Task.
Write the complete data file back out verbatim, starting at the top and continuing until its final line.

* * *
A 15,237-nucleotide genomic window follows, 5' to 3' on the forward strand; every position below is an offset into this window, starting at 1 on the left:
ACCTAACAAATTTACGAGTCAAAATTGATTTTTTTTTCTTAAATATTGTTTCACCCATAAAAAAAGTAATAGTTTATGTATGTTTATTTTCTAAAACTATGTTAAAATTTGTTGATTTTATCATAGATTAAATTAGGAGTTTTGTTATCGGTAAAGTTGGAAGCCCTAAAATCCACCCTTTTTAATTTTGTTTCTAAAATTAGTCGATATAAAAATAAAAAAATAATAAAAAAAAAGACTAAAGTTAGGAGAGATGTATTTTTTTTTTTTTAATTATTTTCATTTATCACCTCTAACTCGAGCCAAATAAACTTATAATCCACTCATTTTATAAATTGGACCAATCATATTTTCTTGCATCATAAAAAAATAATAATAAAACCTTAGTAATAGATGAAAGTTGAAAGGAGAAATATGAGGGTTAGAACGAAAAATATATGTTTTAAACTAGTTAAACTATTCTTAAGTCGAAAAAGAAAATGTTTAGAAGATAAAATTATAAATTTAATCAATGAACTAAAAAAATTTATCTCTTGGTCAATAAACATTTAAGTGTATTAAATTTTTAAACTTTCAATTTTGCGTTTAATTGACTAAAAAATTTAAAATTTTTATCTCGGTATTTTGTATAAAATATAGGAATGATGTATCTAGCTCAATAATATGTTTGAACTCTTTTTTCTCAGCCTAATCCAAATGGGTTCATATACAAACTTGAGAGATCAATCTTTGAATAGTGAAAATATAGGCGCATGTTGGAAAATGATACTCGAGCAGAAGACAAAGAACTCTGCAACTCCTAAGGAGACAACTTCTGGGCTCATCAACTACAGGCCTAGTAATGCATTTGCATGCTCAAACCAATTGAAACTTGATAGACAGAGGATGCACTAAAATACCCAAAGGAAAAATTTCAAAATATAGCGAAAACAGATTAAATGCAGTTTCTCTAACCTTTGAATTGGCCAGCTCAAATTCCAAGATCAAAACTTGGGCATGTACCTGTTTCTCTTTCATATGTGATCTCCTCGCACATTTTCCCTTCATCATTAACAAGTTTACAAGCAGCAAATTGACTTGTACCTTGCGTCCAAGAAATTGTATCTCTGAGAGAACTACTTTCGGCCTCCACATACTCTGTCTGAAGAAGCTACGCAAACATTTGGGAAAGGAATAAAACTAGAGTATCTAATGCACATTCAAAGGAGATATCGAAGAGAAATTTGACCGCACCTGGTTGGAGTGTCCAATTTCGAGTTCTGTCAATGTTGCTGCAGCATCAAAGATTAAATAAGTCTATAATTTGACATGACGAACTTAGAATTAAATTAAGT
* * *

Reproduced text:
A 15,237-nucleotide genomic window follows, 5' to 3' on the forward strand; every position below is an offset into this window, starting at 1 on the left:
ACCTAACAAATTTACGAGTCAAAATTGATTTTTTTTTCTTAAATATTGTTTCACCCATAAAAAAAGTAATAGTTTATGTATGTTTATTTTCTAAAACTATGTTAAAATTTGTTGATTTTATCATAGATTAAATTAGGAGTTTTGTTATCGGTAAAGTTGGAAGCCCTAAAATCCACCCTTTTTAATTTTGTTTCTAAAATTAGTCGATATAAAAATAAAAAAATAATAAAAAAAAAGACTAAAGTTAGGAGAGATGTATTTTTTTTTTTTTAATTATTTTCATTTATCACCTCTAACTCGAGCCAAATAAACTTATAATCCACTCATTTTATAAATTGGACCAATCATATTTTCTTGCATCATAAAAAAATAATAATAAAACCTTAGTAATAGATGAAAGTTGAAAGGAGAAATATGAGGGTTAGAACGAAAAATATATGTTTTAAACTAGTTAAACTATTCTTAAGTCGAAAAAGAAAATGTTTAGAAGATAAAATTATAAATTTAATCAATGAACTAAAAAAATTTATCTCTTGGTCAATAAACATTTAAGTGTATTAAATTTTTAAACTTTCAATTTTGCGTTTAATTGACTAAAAAATTTAAAATTTTTATCTCGGTATTTTGTATAAAATATAGGAATGATGTATCTAGCTCAATAATATGTTTGAACTCTTTTTTCTCAGCCTAATCCAAATGGGTTCATATACAAACTTGAGAGATCAATCTTTGAATAGTGAAAATATAGGCGCATGTTGGAAAATGATACTCGAGCAGAAGACAAAGAACTCTGCAACTCCTAAGGAGACAACTTCTGGGCTCATCAACTACAGGCCTAGTAATGCATTTGCATGCTCAAACCAATTGAAACTTGATAGACAGAGGATGCACTAAAATACCCAAAGGAAAAATTTCAAAATATAGCGAAAACAGATTAAATGCAGTTTCTCTAACCTTTGAATTGGCCAGCTCAAATTCCAAGATCAAAACTTGGGCATGTACCTGTTTCTCTTTCATATGTGATCTCCTCGCACATTTTCCCTTCATCATTAACAAGTTTACAAGCAGCAAATTGACTTGTACCTTGCGTCCAAGAAATTGTATCTCTGAGAGAACTACTTTCGGCCTCCACATACTCTGTCTGAAGAAGCTACGCAAACATTTGGGAAAGGAATAAAACTAGAGTATCTAATGCACATTCAAAGGAGATATCGAAGAGAAATTTGACCGCACCTGGTTGGAGTGTCCAATTTCGAGTTCTGTCAATGTTGCTGCAGCATCAAAGATTAAATAAGTCTATAATTTGACATGACGAACTTAGAATTAAATTAAGT